Vibrant and Organic: Kansas City Symphony Performs Saint-Saëns’ Symphony No. 3 and Premieres Rogerson’s “The Little Prince”

Kansas City Symphony in performance

Guest conductor Gemma New leads the Kansas City Symphony, with Jan Kraybill on organ. Credit: Eric Williams/Kansas City Symphony.

In a concert of fantasy and excitement, the Kansas City Symphony gave a fresh, lively performance, including a commanding world premiere with a rising violin star. 

Guest conductor Gemma New led the ensemble with clarity and passion throughout Saturday’s performance in Helzberg Hall. 

Maurice Ravel’s “Mother Goose Suite” was an exquisite jewel of shimmering color and character and, though it’s a challenging piece, had a clean, easy feeling to it. The orchestra gave this performance sprightly energy, delicate and responsive to New’s full gestures. 

The ensemble exhibited wonderful shape to the lines, with organic swells and evanescent releases: in one memorable moment, New seemed to be sculpting the fading sound into a ball of nothingness before it truly dissipated.  The instrumentalists gave their lines excellent character, particularly the striking contrabassoon “Beast.” The magic was enhanced in the warmth of the sound, bird chirps, and beautiful color from celeste and winds. 

Fantasy, too, shaped Chris Rogerson’s first violin concerto, commissioned by the Kansas City Symphony. (KCS premiered Rogerson’s “A Single Candle” in 2014 and “Of Simple Grace” in 2018 with cellist Yo-Yo Ma.)

Based on Antoine de Saint-Exupéry’s exquisite novella, “The Little Prince,” the concerto was written for his friend Benjamin Beilman, fresh talent new to Kansas City audiences and a performer to remember. 

Violinist Benjamin Beilman, who premiered Chris Rogerson’s Violin Concerto No. 1 “The Little Prince,” with the Kansas City Symphony. Credit: Eric Williams/Kansas City Symphony

Though Rogerson didn’t offer extensive program notes (requesting the listener find their own story in the narrative), he described the piece as “about innocence. It takes us from childlike naivete and descends into chaos.” The Saint-Exupéry story is much more about loneliness, love, and loss; how relationships change perspectives; how life is eventually tinged with a grief we carry with us the rest of our days. 

“The thing that is important is the thing that is not seen…” says the little prince in the story, desperately trying to communicate something unknowable to the narrator.

Rogerson layers the work with underlying patterns, low tones, and soulful, wandering melody in the violin, lingering on harmonics. To me, these layers conjured the worries of childhood: fear and confusion, not understanding or being understood.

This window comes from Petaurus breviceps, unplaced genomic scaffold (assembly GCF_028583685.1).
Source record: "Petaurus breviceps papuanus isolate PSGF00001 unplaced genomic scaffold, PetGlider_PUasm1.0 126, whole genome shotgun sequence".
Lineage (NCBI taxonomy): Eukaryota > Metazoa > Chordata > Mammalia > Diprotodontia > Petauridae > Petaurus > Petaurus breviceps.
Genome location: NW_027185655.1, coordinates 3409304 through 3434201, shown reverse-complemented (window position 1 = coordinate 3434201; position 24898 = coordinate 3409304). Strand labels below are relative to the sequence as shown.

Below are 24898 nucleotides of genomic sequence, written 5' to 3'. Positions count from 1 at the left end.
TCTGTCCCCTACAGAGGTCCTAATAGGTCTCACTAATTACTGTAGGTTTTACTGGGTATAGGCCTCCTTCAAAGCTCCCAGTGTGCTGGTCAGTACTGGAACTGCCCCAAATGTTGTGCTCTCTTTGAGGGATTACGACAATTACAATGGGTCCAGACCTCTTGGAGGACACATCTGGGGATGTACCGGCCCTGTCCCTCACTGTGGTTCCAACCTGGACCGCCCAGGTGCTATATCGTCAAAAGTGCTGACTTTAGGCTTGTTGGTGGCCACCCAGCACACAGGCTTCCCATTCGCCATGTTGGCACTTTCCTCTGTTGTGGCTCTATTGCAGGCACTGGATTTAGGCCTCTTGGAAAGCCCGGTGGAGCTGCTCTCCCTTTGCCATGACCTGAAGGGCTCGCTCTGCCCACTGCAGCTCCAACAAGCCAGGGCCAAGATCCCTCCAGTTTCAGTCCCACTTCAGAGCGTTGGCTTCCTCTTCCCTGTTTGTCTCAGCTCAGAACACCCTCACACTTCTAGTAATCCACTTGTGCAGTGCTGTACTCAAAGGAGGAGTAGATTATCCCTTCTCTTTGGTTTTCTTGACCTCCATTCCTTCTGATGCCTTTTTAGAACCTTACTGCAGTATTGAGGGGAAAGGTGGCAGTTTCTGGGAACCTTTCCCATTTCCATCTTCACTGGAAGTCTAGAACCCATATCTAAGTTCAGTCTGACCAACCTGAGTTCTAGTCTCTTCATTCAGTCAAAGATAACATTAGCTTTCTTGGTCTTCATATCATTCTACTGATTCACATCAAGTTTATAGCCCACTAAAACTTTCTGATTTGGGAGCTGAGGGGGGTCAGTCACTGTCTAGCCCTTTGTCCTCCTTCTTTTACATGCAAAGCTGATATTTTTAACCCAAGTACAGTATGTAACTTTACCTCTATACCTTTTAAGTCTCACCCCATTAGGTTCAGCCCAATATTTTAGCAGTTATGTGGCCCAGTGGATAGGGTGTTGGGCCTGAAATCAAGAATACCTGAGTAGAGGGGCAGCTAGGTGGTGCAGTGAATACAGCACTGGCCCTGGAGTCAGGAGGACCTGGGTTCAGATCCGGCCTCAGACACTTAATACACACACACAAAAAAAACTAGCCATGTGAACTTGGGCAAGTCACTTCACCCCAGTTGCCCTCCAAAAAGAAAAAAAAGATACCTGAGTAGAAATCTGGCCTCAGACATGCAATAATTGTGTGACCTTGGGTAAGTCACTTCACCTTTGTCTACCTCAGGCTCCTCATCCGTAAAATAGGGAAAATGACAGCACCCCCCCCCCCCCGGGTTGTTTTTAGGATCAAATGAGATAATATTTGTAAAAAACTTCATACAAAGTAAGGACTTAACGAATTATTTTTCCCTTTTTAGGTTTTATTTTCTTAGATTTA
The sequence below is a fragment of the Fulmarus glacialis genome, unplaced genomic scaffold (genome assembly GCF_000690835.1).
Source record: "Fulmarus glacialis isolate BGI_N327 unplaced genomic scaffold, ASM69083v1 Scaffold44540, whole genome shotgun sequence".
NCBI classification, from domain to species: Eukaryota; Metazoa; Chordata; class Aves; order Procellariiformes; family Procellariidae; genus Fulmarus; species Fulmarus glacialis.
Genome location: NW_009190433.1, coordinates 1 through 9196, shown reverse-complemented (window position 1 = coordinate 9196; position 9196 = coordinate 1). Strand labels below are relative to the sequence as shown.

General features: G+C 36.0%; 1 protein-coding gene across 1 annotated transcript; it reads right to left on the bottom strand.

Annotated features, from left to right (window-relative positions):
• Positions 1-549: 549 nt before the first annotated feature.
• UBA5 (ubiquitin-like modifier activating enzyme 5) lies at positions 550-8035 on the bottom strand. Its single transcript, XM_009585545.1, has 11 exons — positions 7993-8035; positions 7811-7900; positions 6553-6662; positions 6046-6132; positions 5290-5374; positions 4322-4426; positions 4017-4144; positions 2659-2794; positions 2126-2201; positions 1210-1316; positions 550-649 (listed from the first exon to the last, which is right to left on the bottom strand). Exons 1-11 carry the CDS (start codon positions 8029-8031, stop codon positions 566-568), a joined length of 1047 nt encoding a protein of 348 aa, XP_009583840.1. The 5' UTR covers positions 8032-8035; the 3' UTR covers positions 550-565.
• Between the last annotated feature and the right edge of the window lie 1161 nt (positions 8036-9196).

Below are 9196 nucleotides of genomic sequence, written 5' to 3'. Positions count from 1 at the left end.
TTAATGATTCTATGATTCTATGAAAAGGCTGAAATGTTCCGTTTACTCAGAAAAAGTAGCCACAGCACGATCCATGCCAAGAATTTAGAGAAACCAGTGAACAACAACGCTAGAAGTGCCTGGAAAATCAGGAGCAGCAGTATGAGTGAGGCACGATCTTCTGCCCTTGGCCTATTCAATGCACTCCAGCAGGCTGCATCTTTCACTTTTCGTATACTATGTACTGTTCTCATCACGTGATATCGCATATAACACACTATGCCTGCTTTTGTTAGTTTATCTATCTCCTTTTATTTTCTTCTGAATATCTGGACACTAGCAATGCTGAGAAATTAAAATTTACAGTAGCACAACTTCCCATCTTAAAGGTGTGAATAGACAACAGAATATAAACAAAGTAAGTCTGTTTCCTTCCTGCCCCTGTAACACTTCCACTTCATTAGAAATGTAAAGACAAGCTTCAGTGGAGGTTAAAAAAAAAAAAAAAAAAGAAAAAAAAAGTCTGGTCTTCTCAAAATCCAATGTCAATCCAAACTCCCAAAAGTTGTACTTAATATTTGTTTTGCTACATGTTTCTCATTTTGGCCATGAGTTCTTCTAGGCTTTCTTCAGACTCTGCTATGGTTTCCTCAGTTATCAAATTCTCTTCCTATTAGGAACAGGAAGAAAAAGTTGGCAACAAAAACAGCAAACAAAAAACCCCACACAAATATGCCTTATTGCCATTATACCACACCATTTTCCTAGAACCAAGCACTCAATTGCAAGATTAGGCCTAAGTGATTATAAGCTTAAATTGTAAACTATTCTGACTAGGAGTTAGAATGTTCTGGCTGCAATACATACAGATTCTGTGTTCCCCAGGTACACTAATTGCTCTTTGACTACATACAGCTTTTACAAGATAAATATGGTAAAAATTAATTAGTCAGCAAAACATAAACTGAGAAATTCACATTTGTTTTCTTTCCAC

The second movement was full and even harsh, at moments. Rogerson went for bells up in the clarinet, a big focus during a brassy moment. Beilman’s cadenza-like section, with fierce double stops and interjections from the harp, captured these frustrations. The end, however, came so sweetly and gently, Beilman spinning out a silvered, everlasting tone. 

But it was the third movement that impressed the most. Dense, dark, fraught with mystery, this was the chaos Rogerson promised, with low strings, muted trombone and creepy winds. The violin line was frenzied, punishing, full of tensions, finally showcasing Beilman’s virtuosic technical ability. 

The work resonated with the audience, which gave an extended standing ovation. Beilman’s encore, something Bach-ish, was captivating. He let the final note linger in wonderful control of his instrument and audience. 

For Camille Saint-Saëns’ Symphony no. 3, nicknamed “Organ” for its organic and impressive use of the instrument, the orchestra was joined by Kansas City’s own Grammy Award-nominated Jan Kraybill. An always impressive work, the orchestra and soloist recorded it in 2013. 

From the questing opening, searching and reflective, to the “aha, found it!” release, the piece was triumph upon triumph. The symphony contains perhaps one of the loveliest melodies to exist in classical music, its lightness given such an uplifting, floating quality it brought to mind a vast skyfield, clouds in sunlight as far as the eye could see. 

It was exhilarating, too: New brought the orchestra right up close to the edge of overwhelming, without losing control. 

Kraybill is easily one of Kansas City’s–and the organ world’s–treasures. At times the use of organ was so subtle that it felt subconscious rather than heard, and then other times the effect is reversed: the crash of the chord so completely consuming that little else filtered through to comprehend. 

It’s heartening to hear a performance like this: new material performed with the same confidence of familiar works, standard repertoire performed with thrilling enthusiasm, the concert experience renewed and vibrant. 

Reviewed Saturday June 4, 2022. For more information about upcoming performances by the Kansas City Symphony visit kcsymphony.org.

Libby Hanssen

Originally from Indiana, Libby Hanssen covers the performing arts in Kansas City. She is the author of States of Swing: The History of the Kansas City Jazz Orchestra, 2003-2023. Along with degrees in trombone performance, Libby was a Fellow for the NEA Arts Journalism Institute at Columbia University. She maintains the culture bog "Proust Eats a Sandwich."

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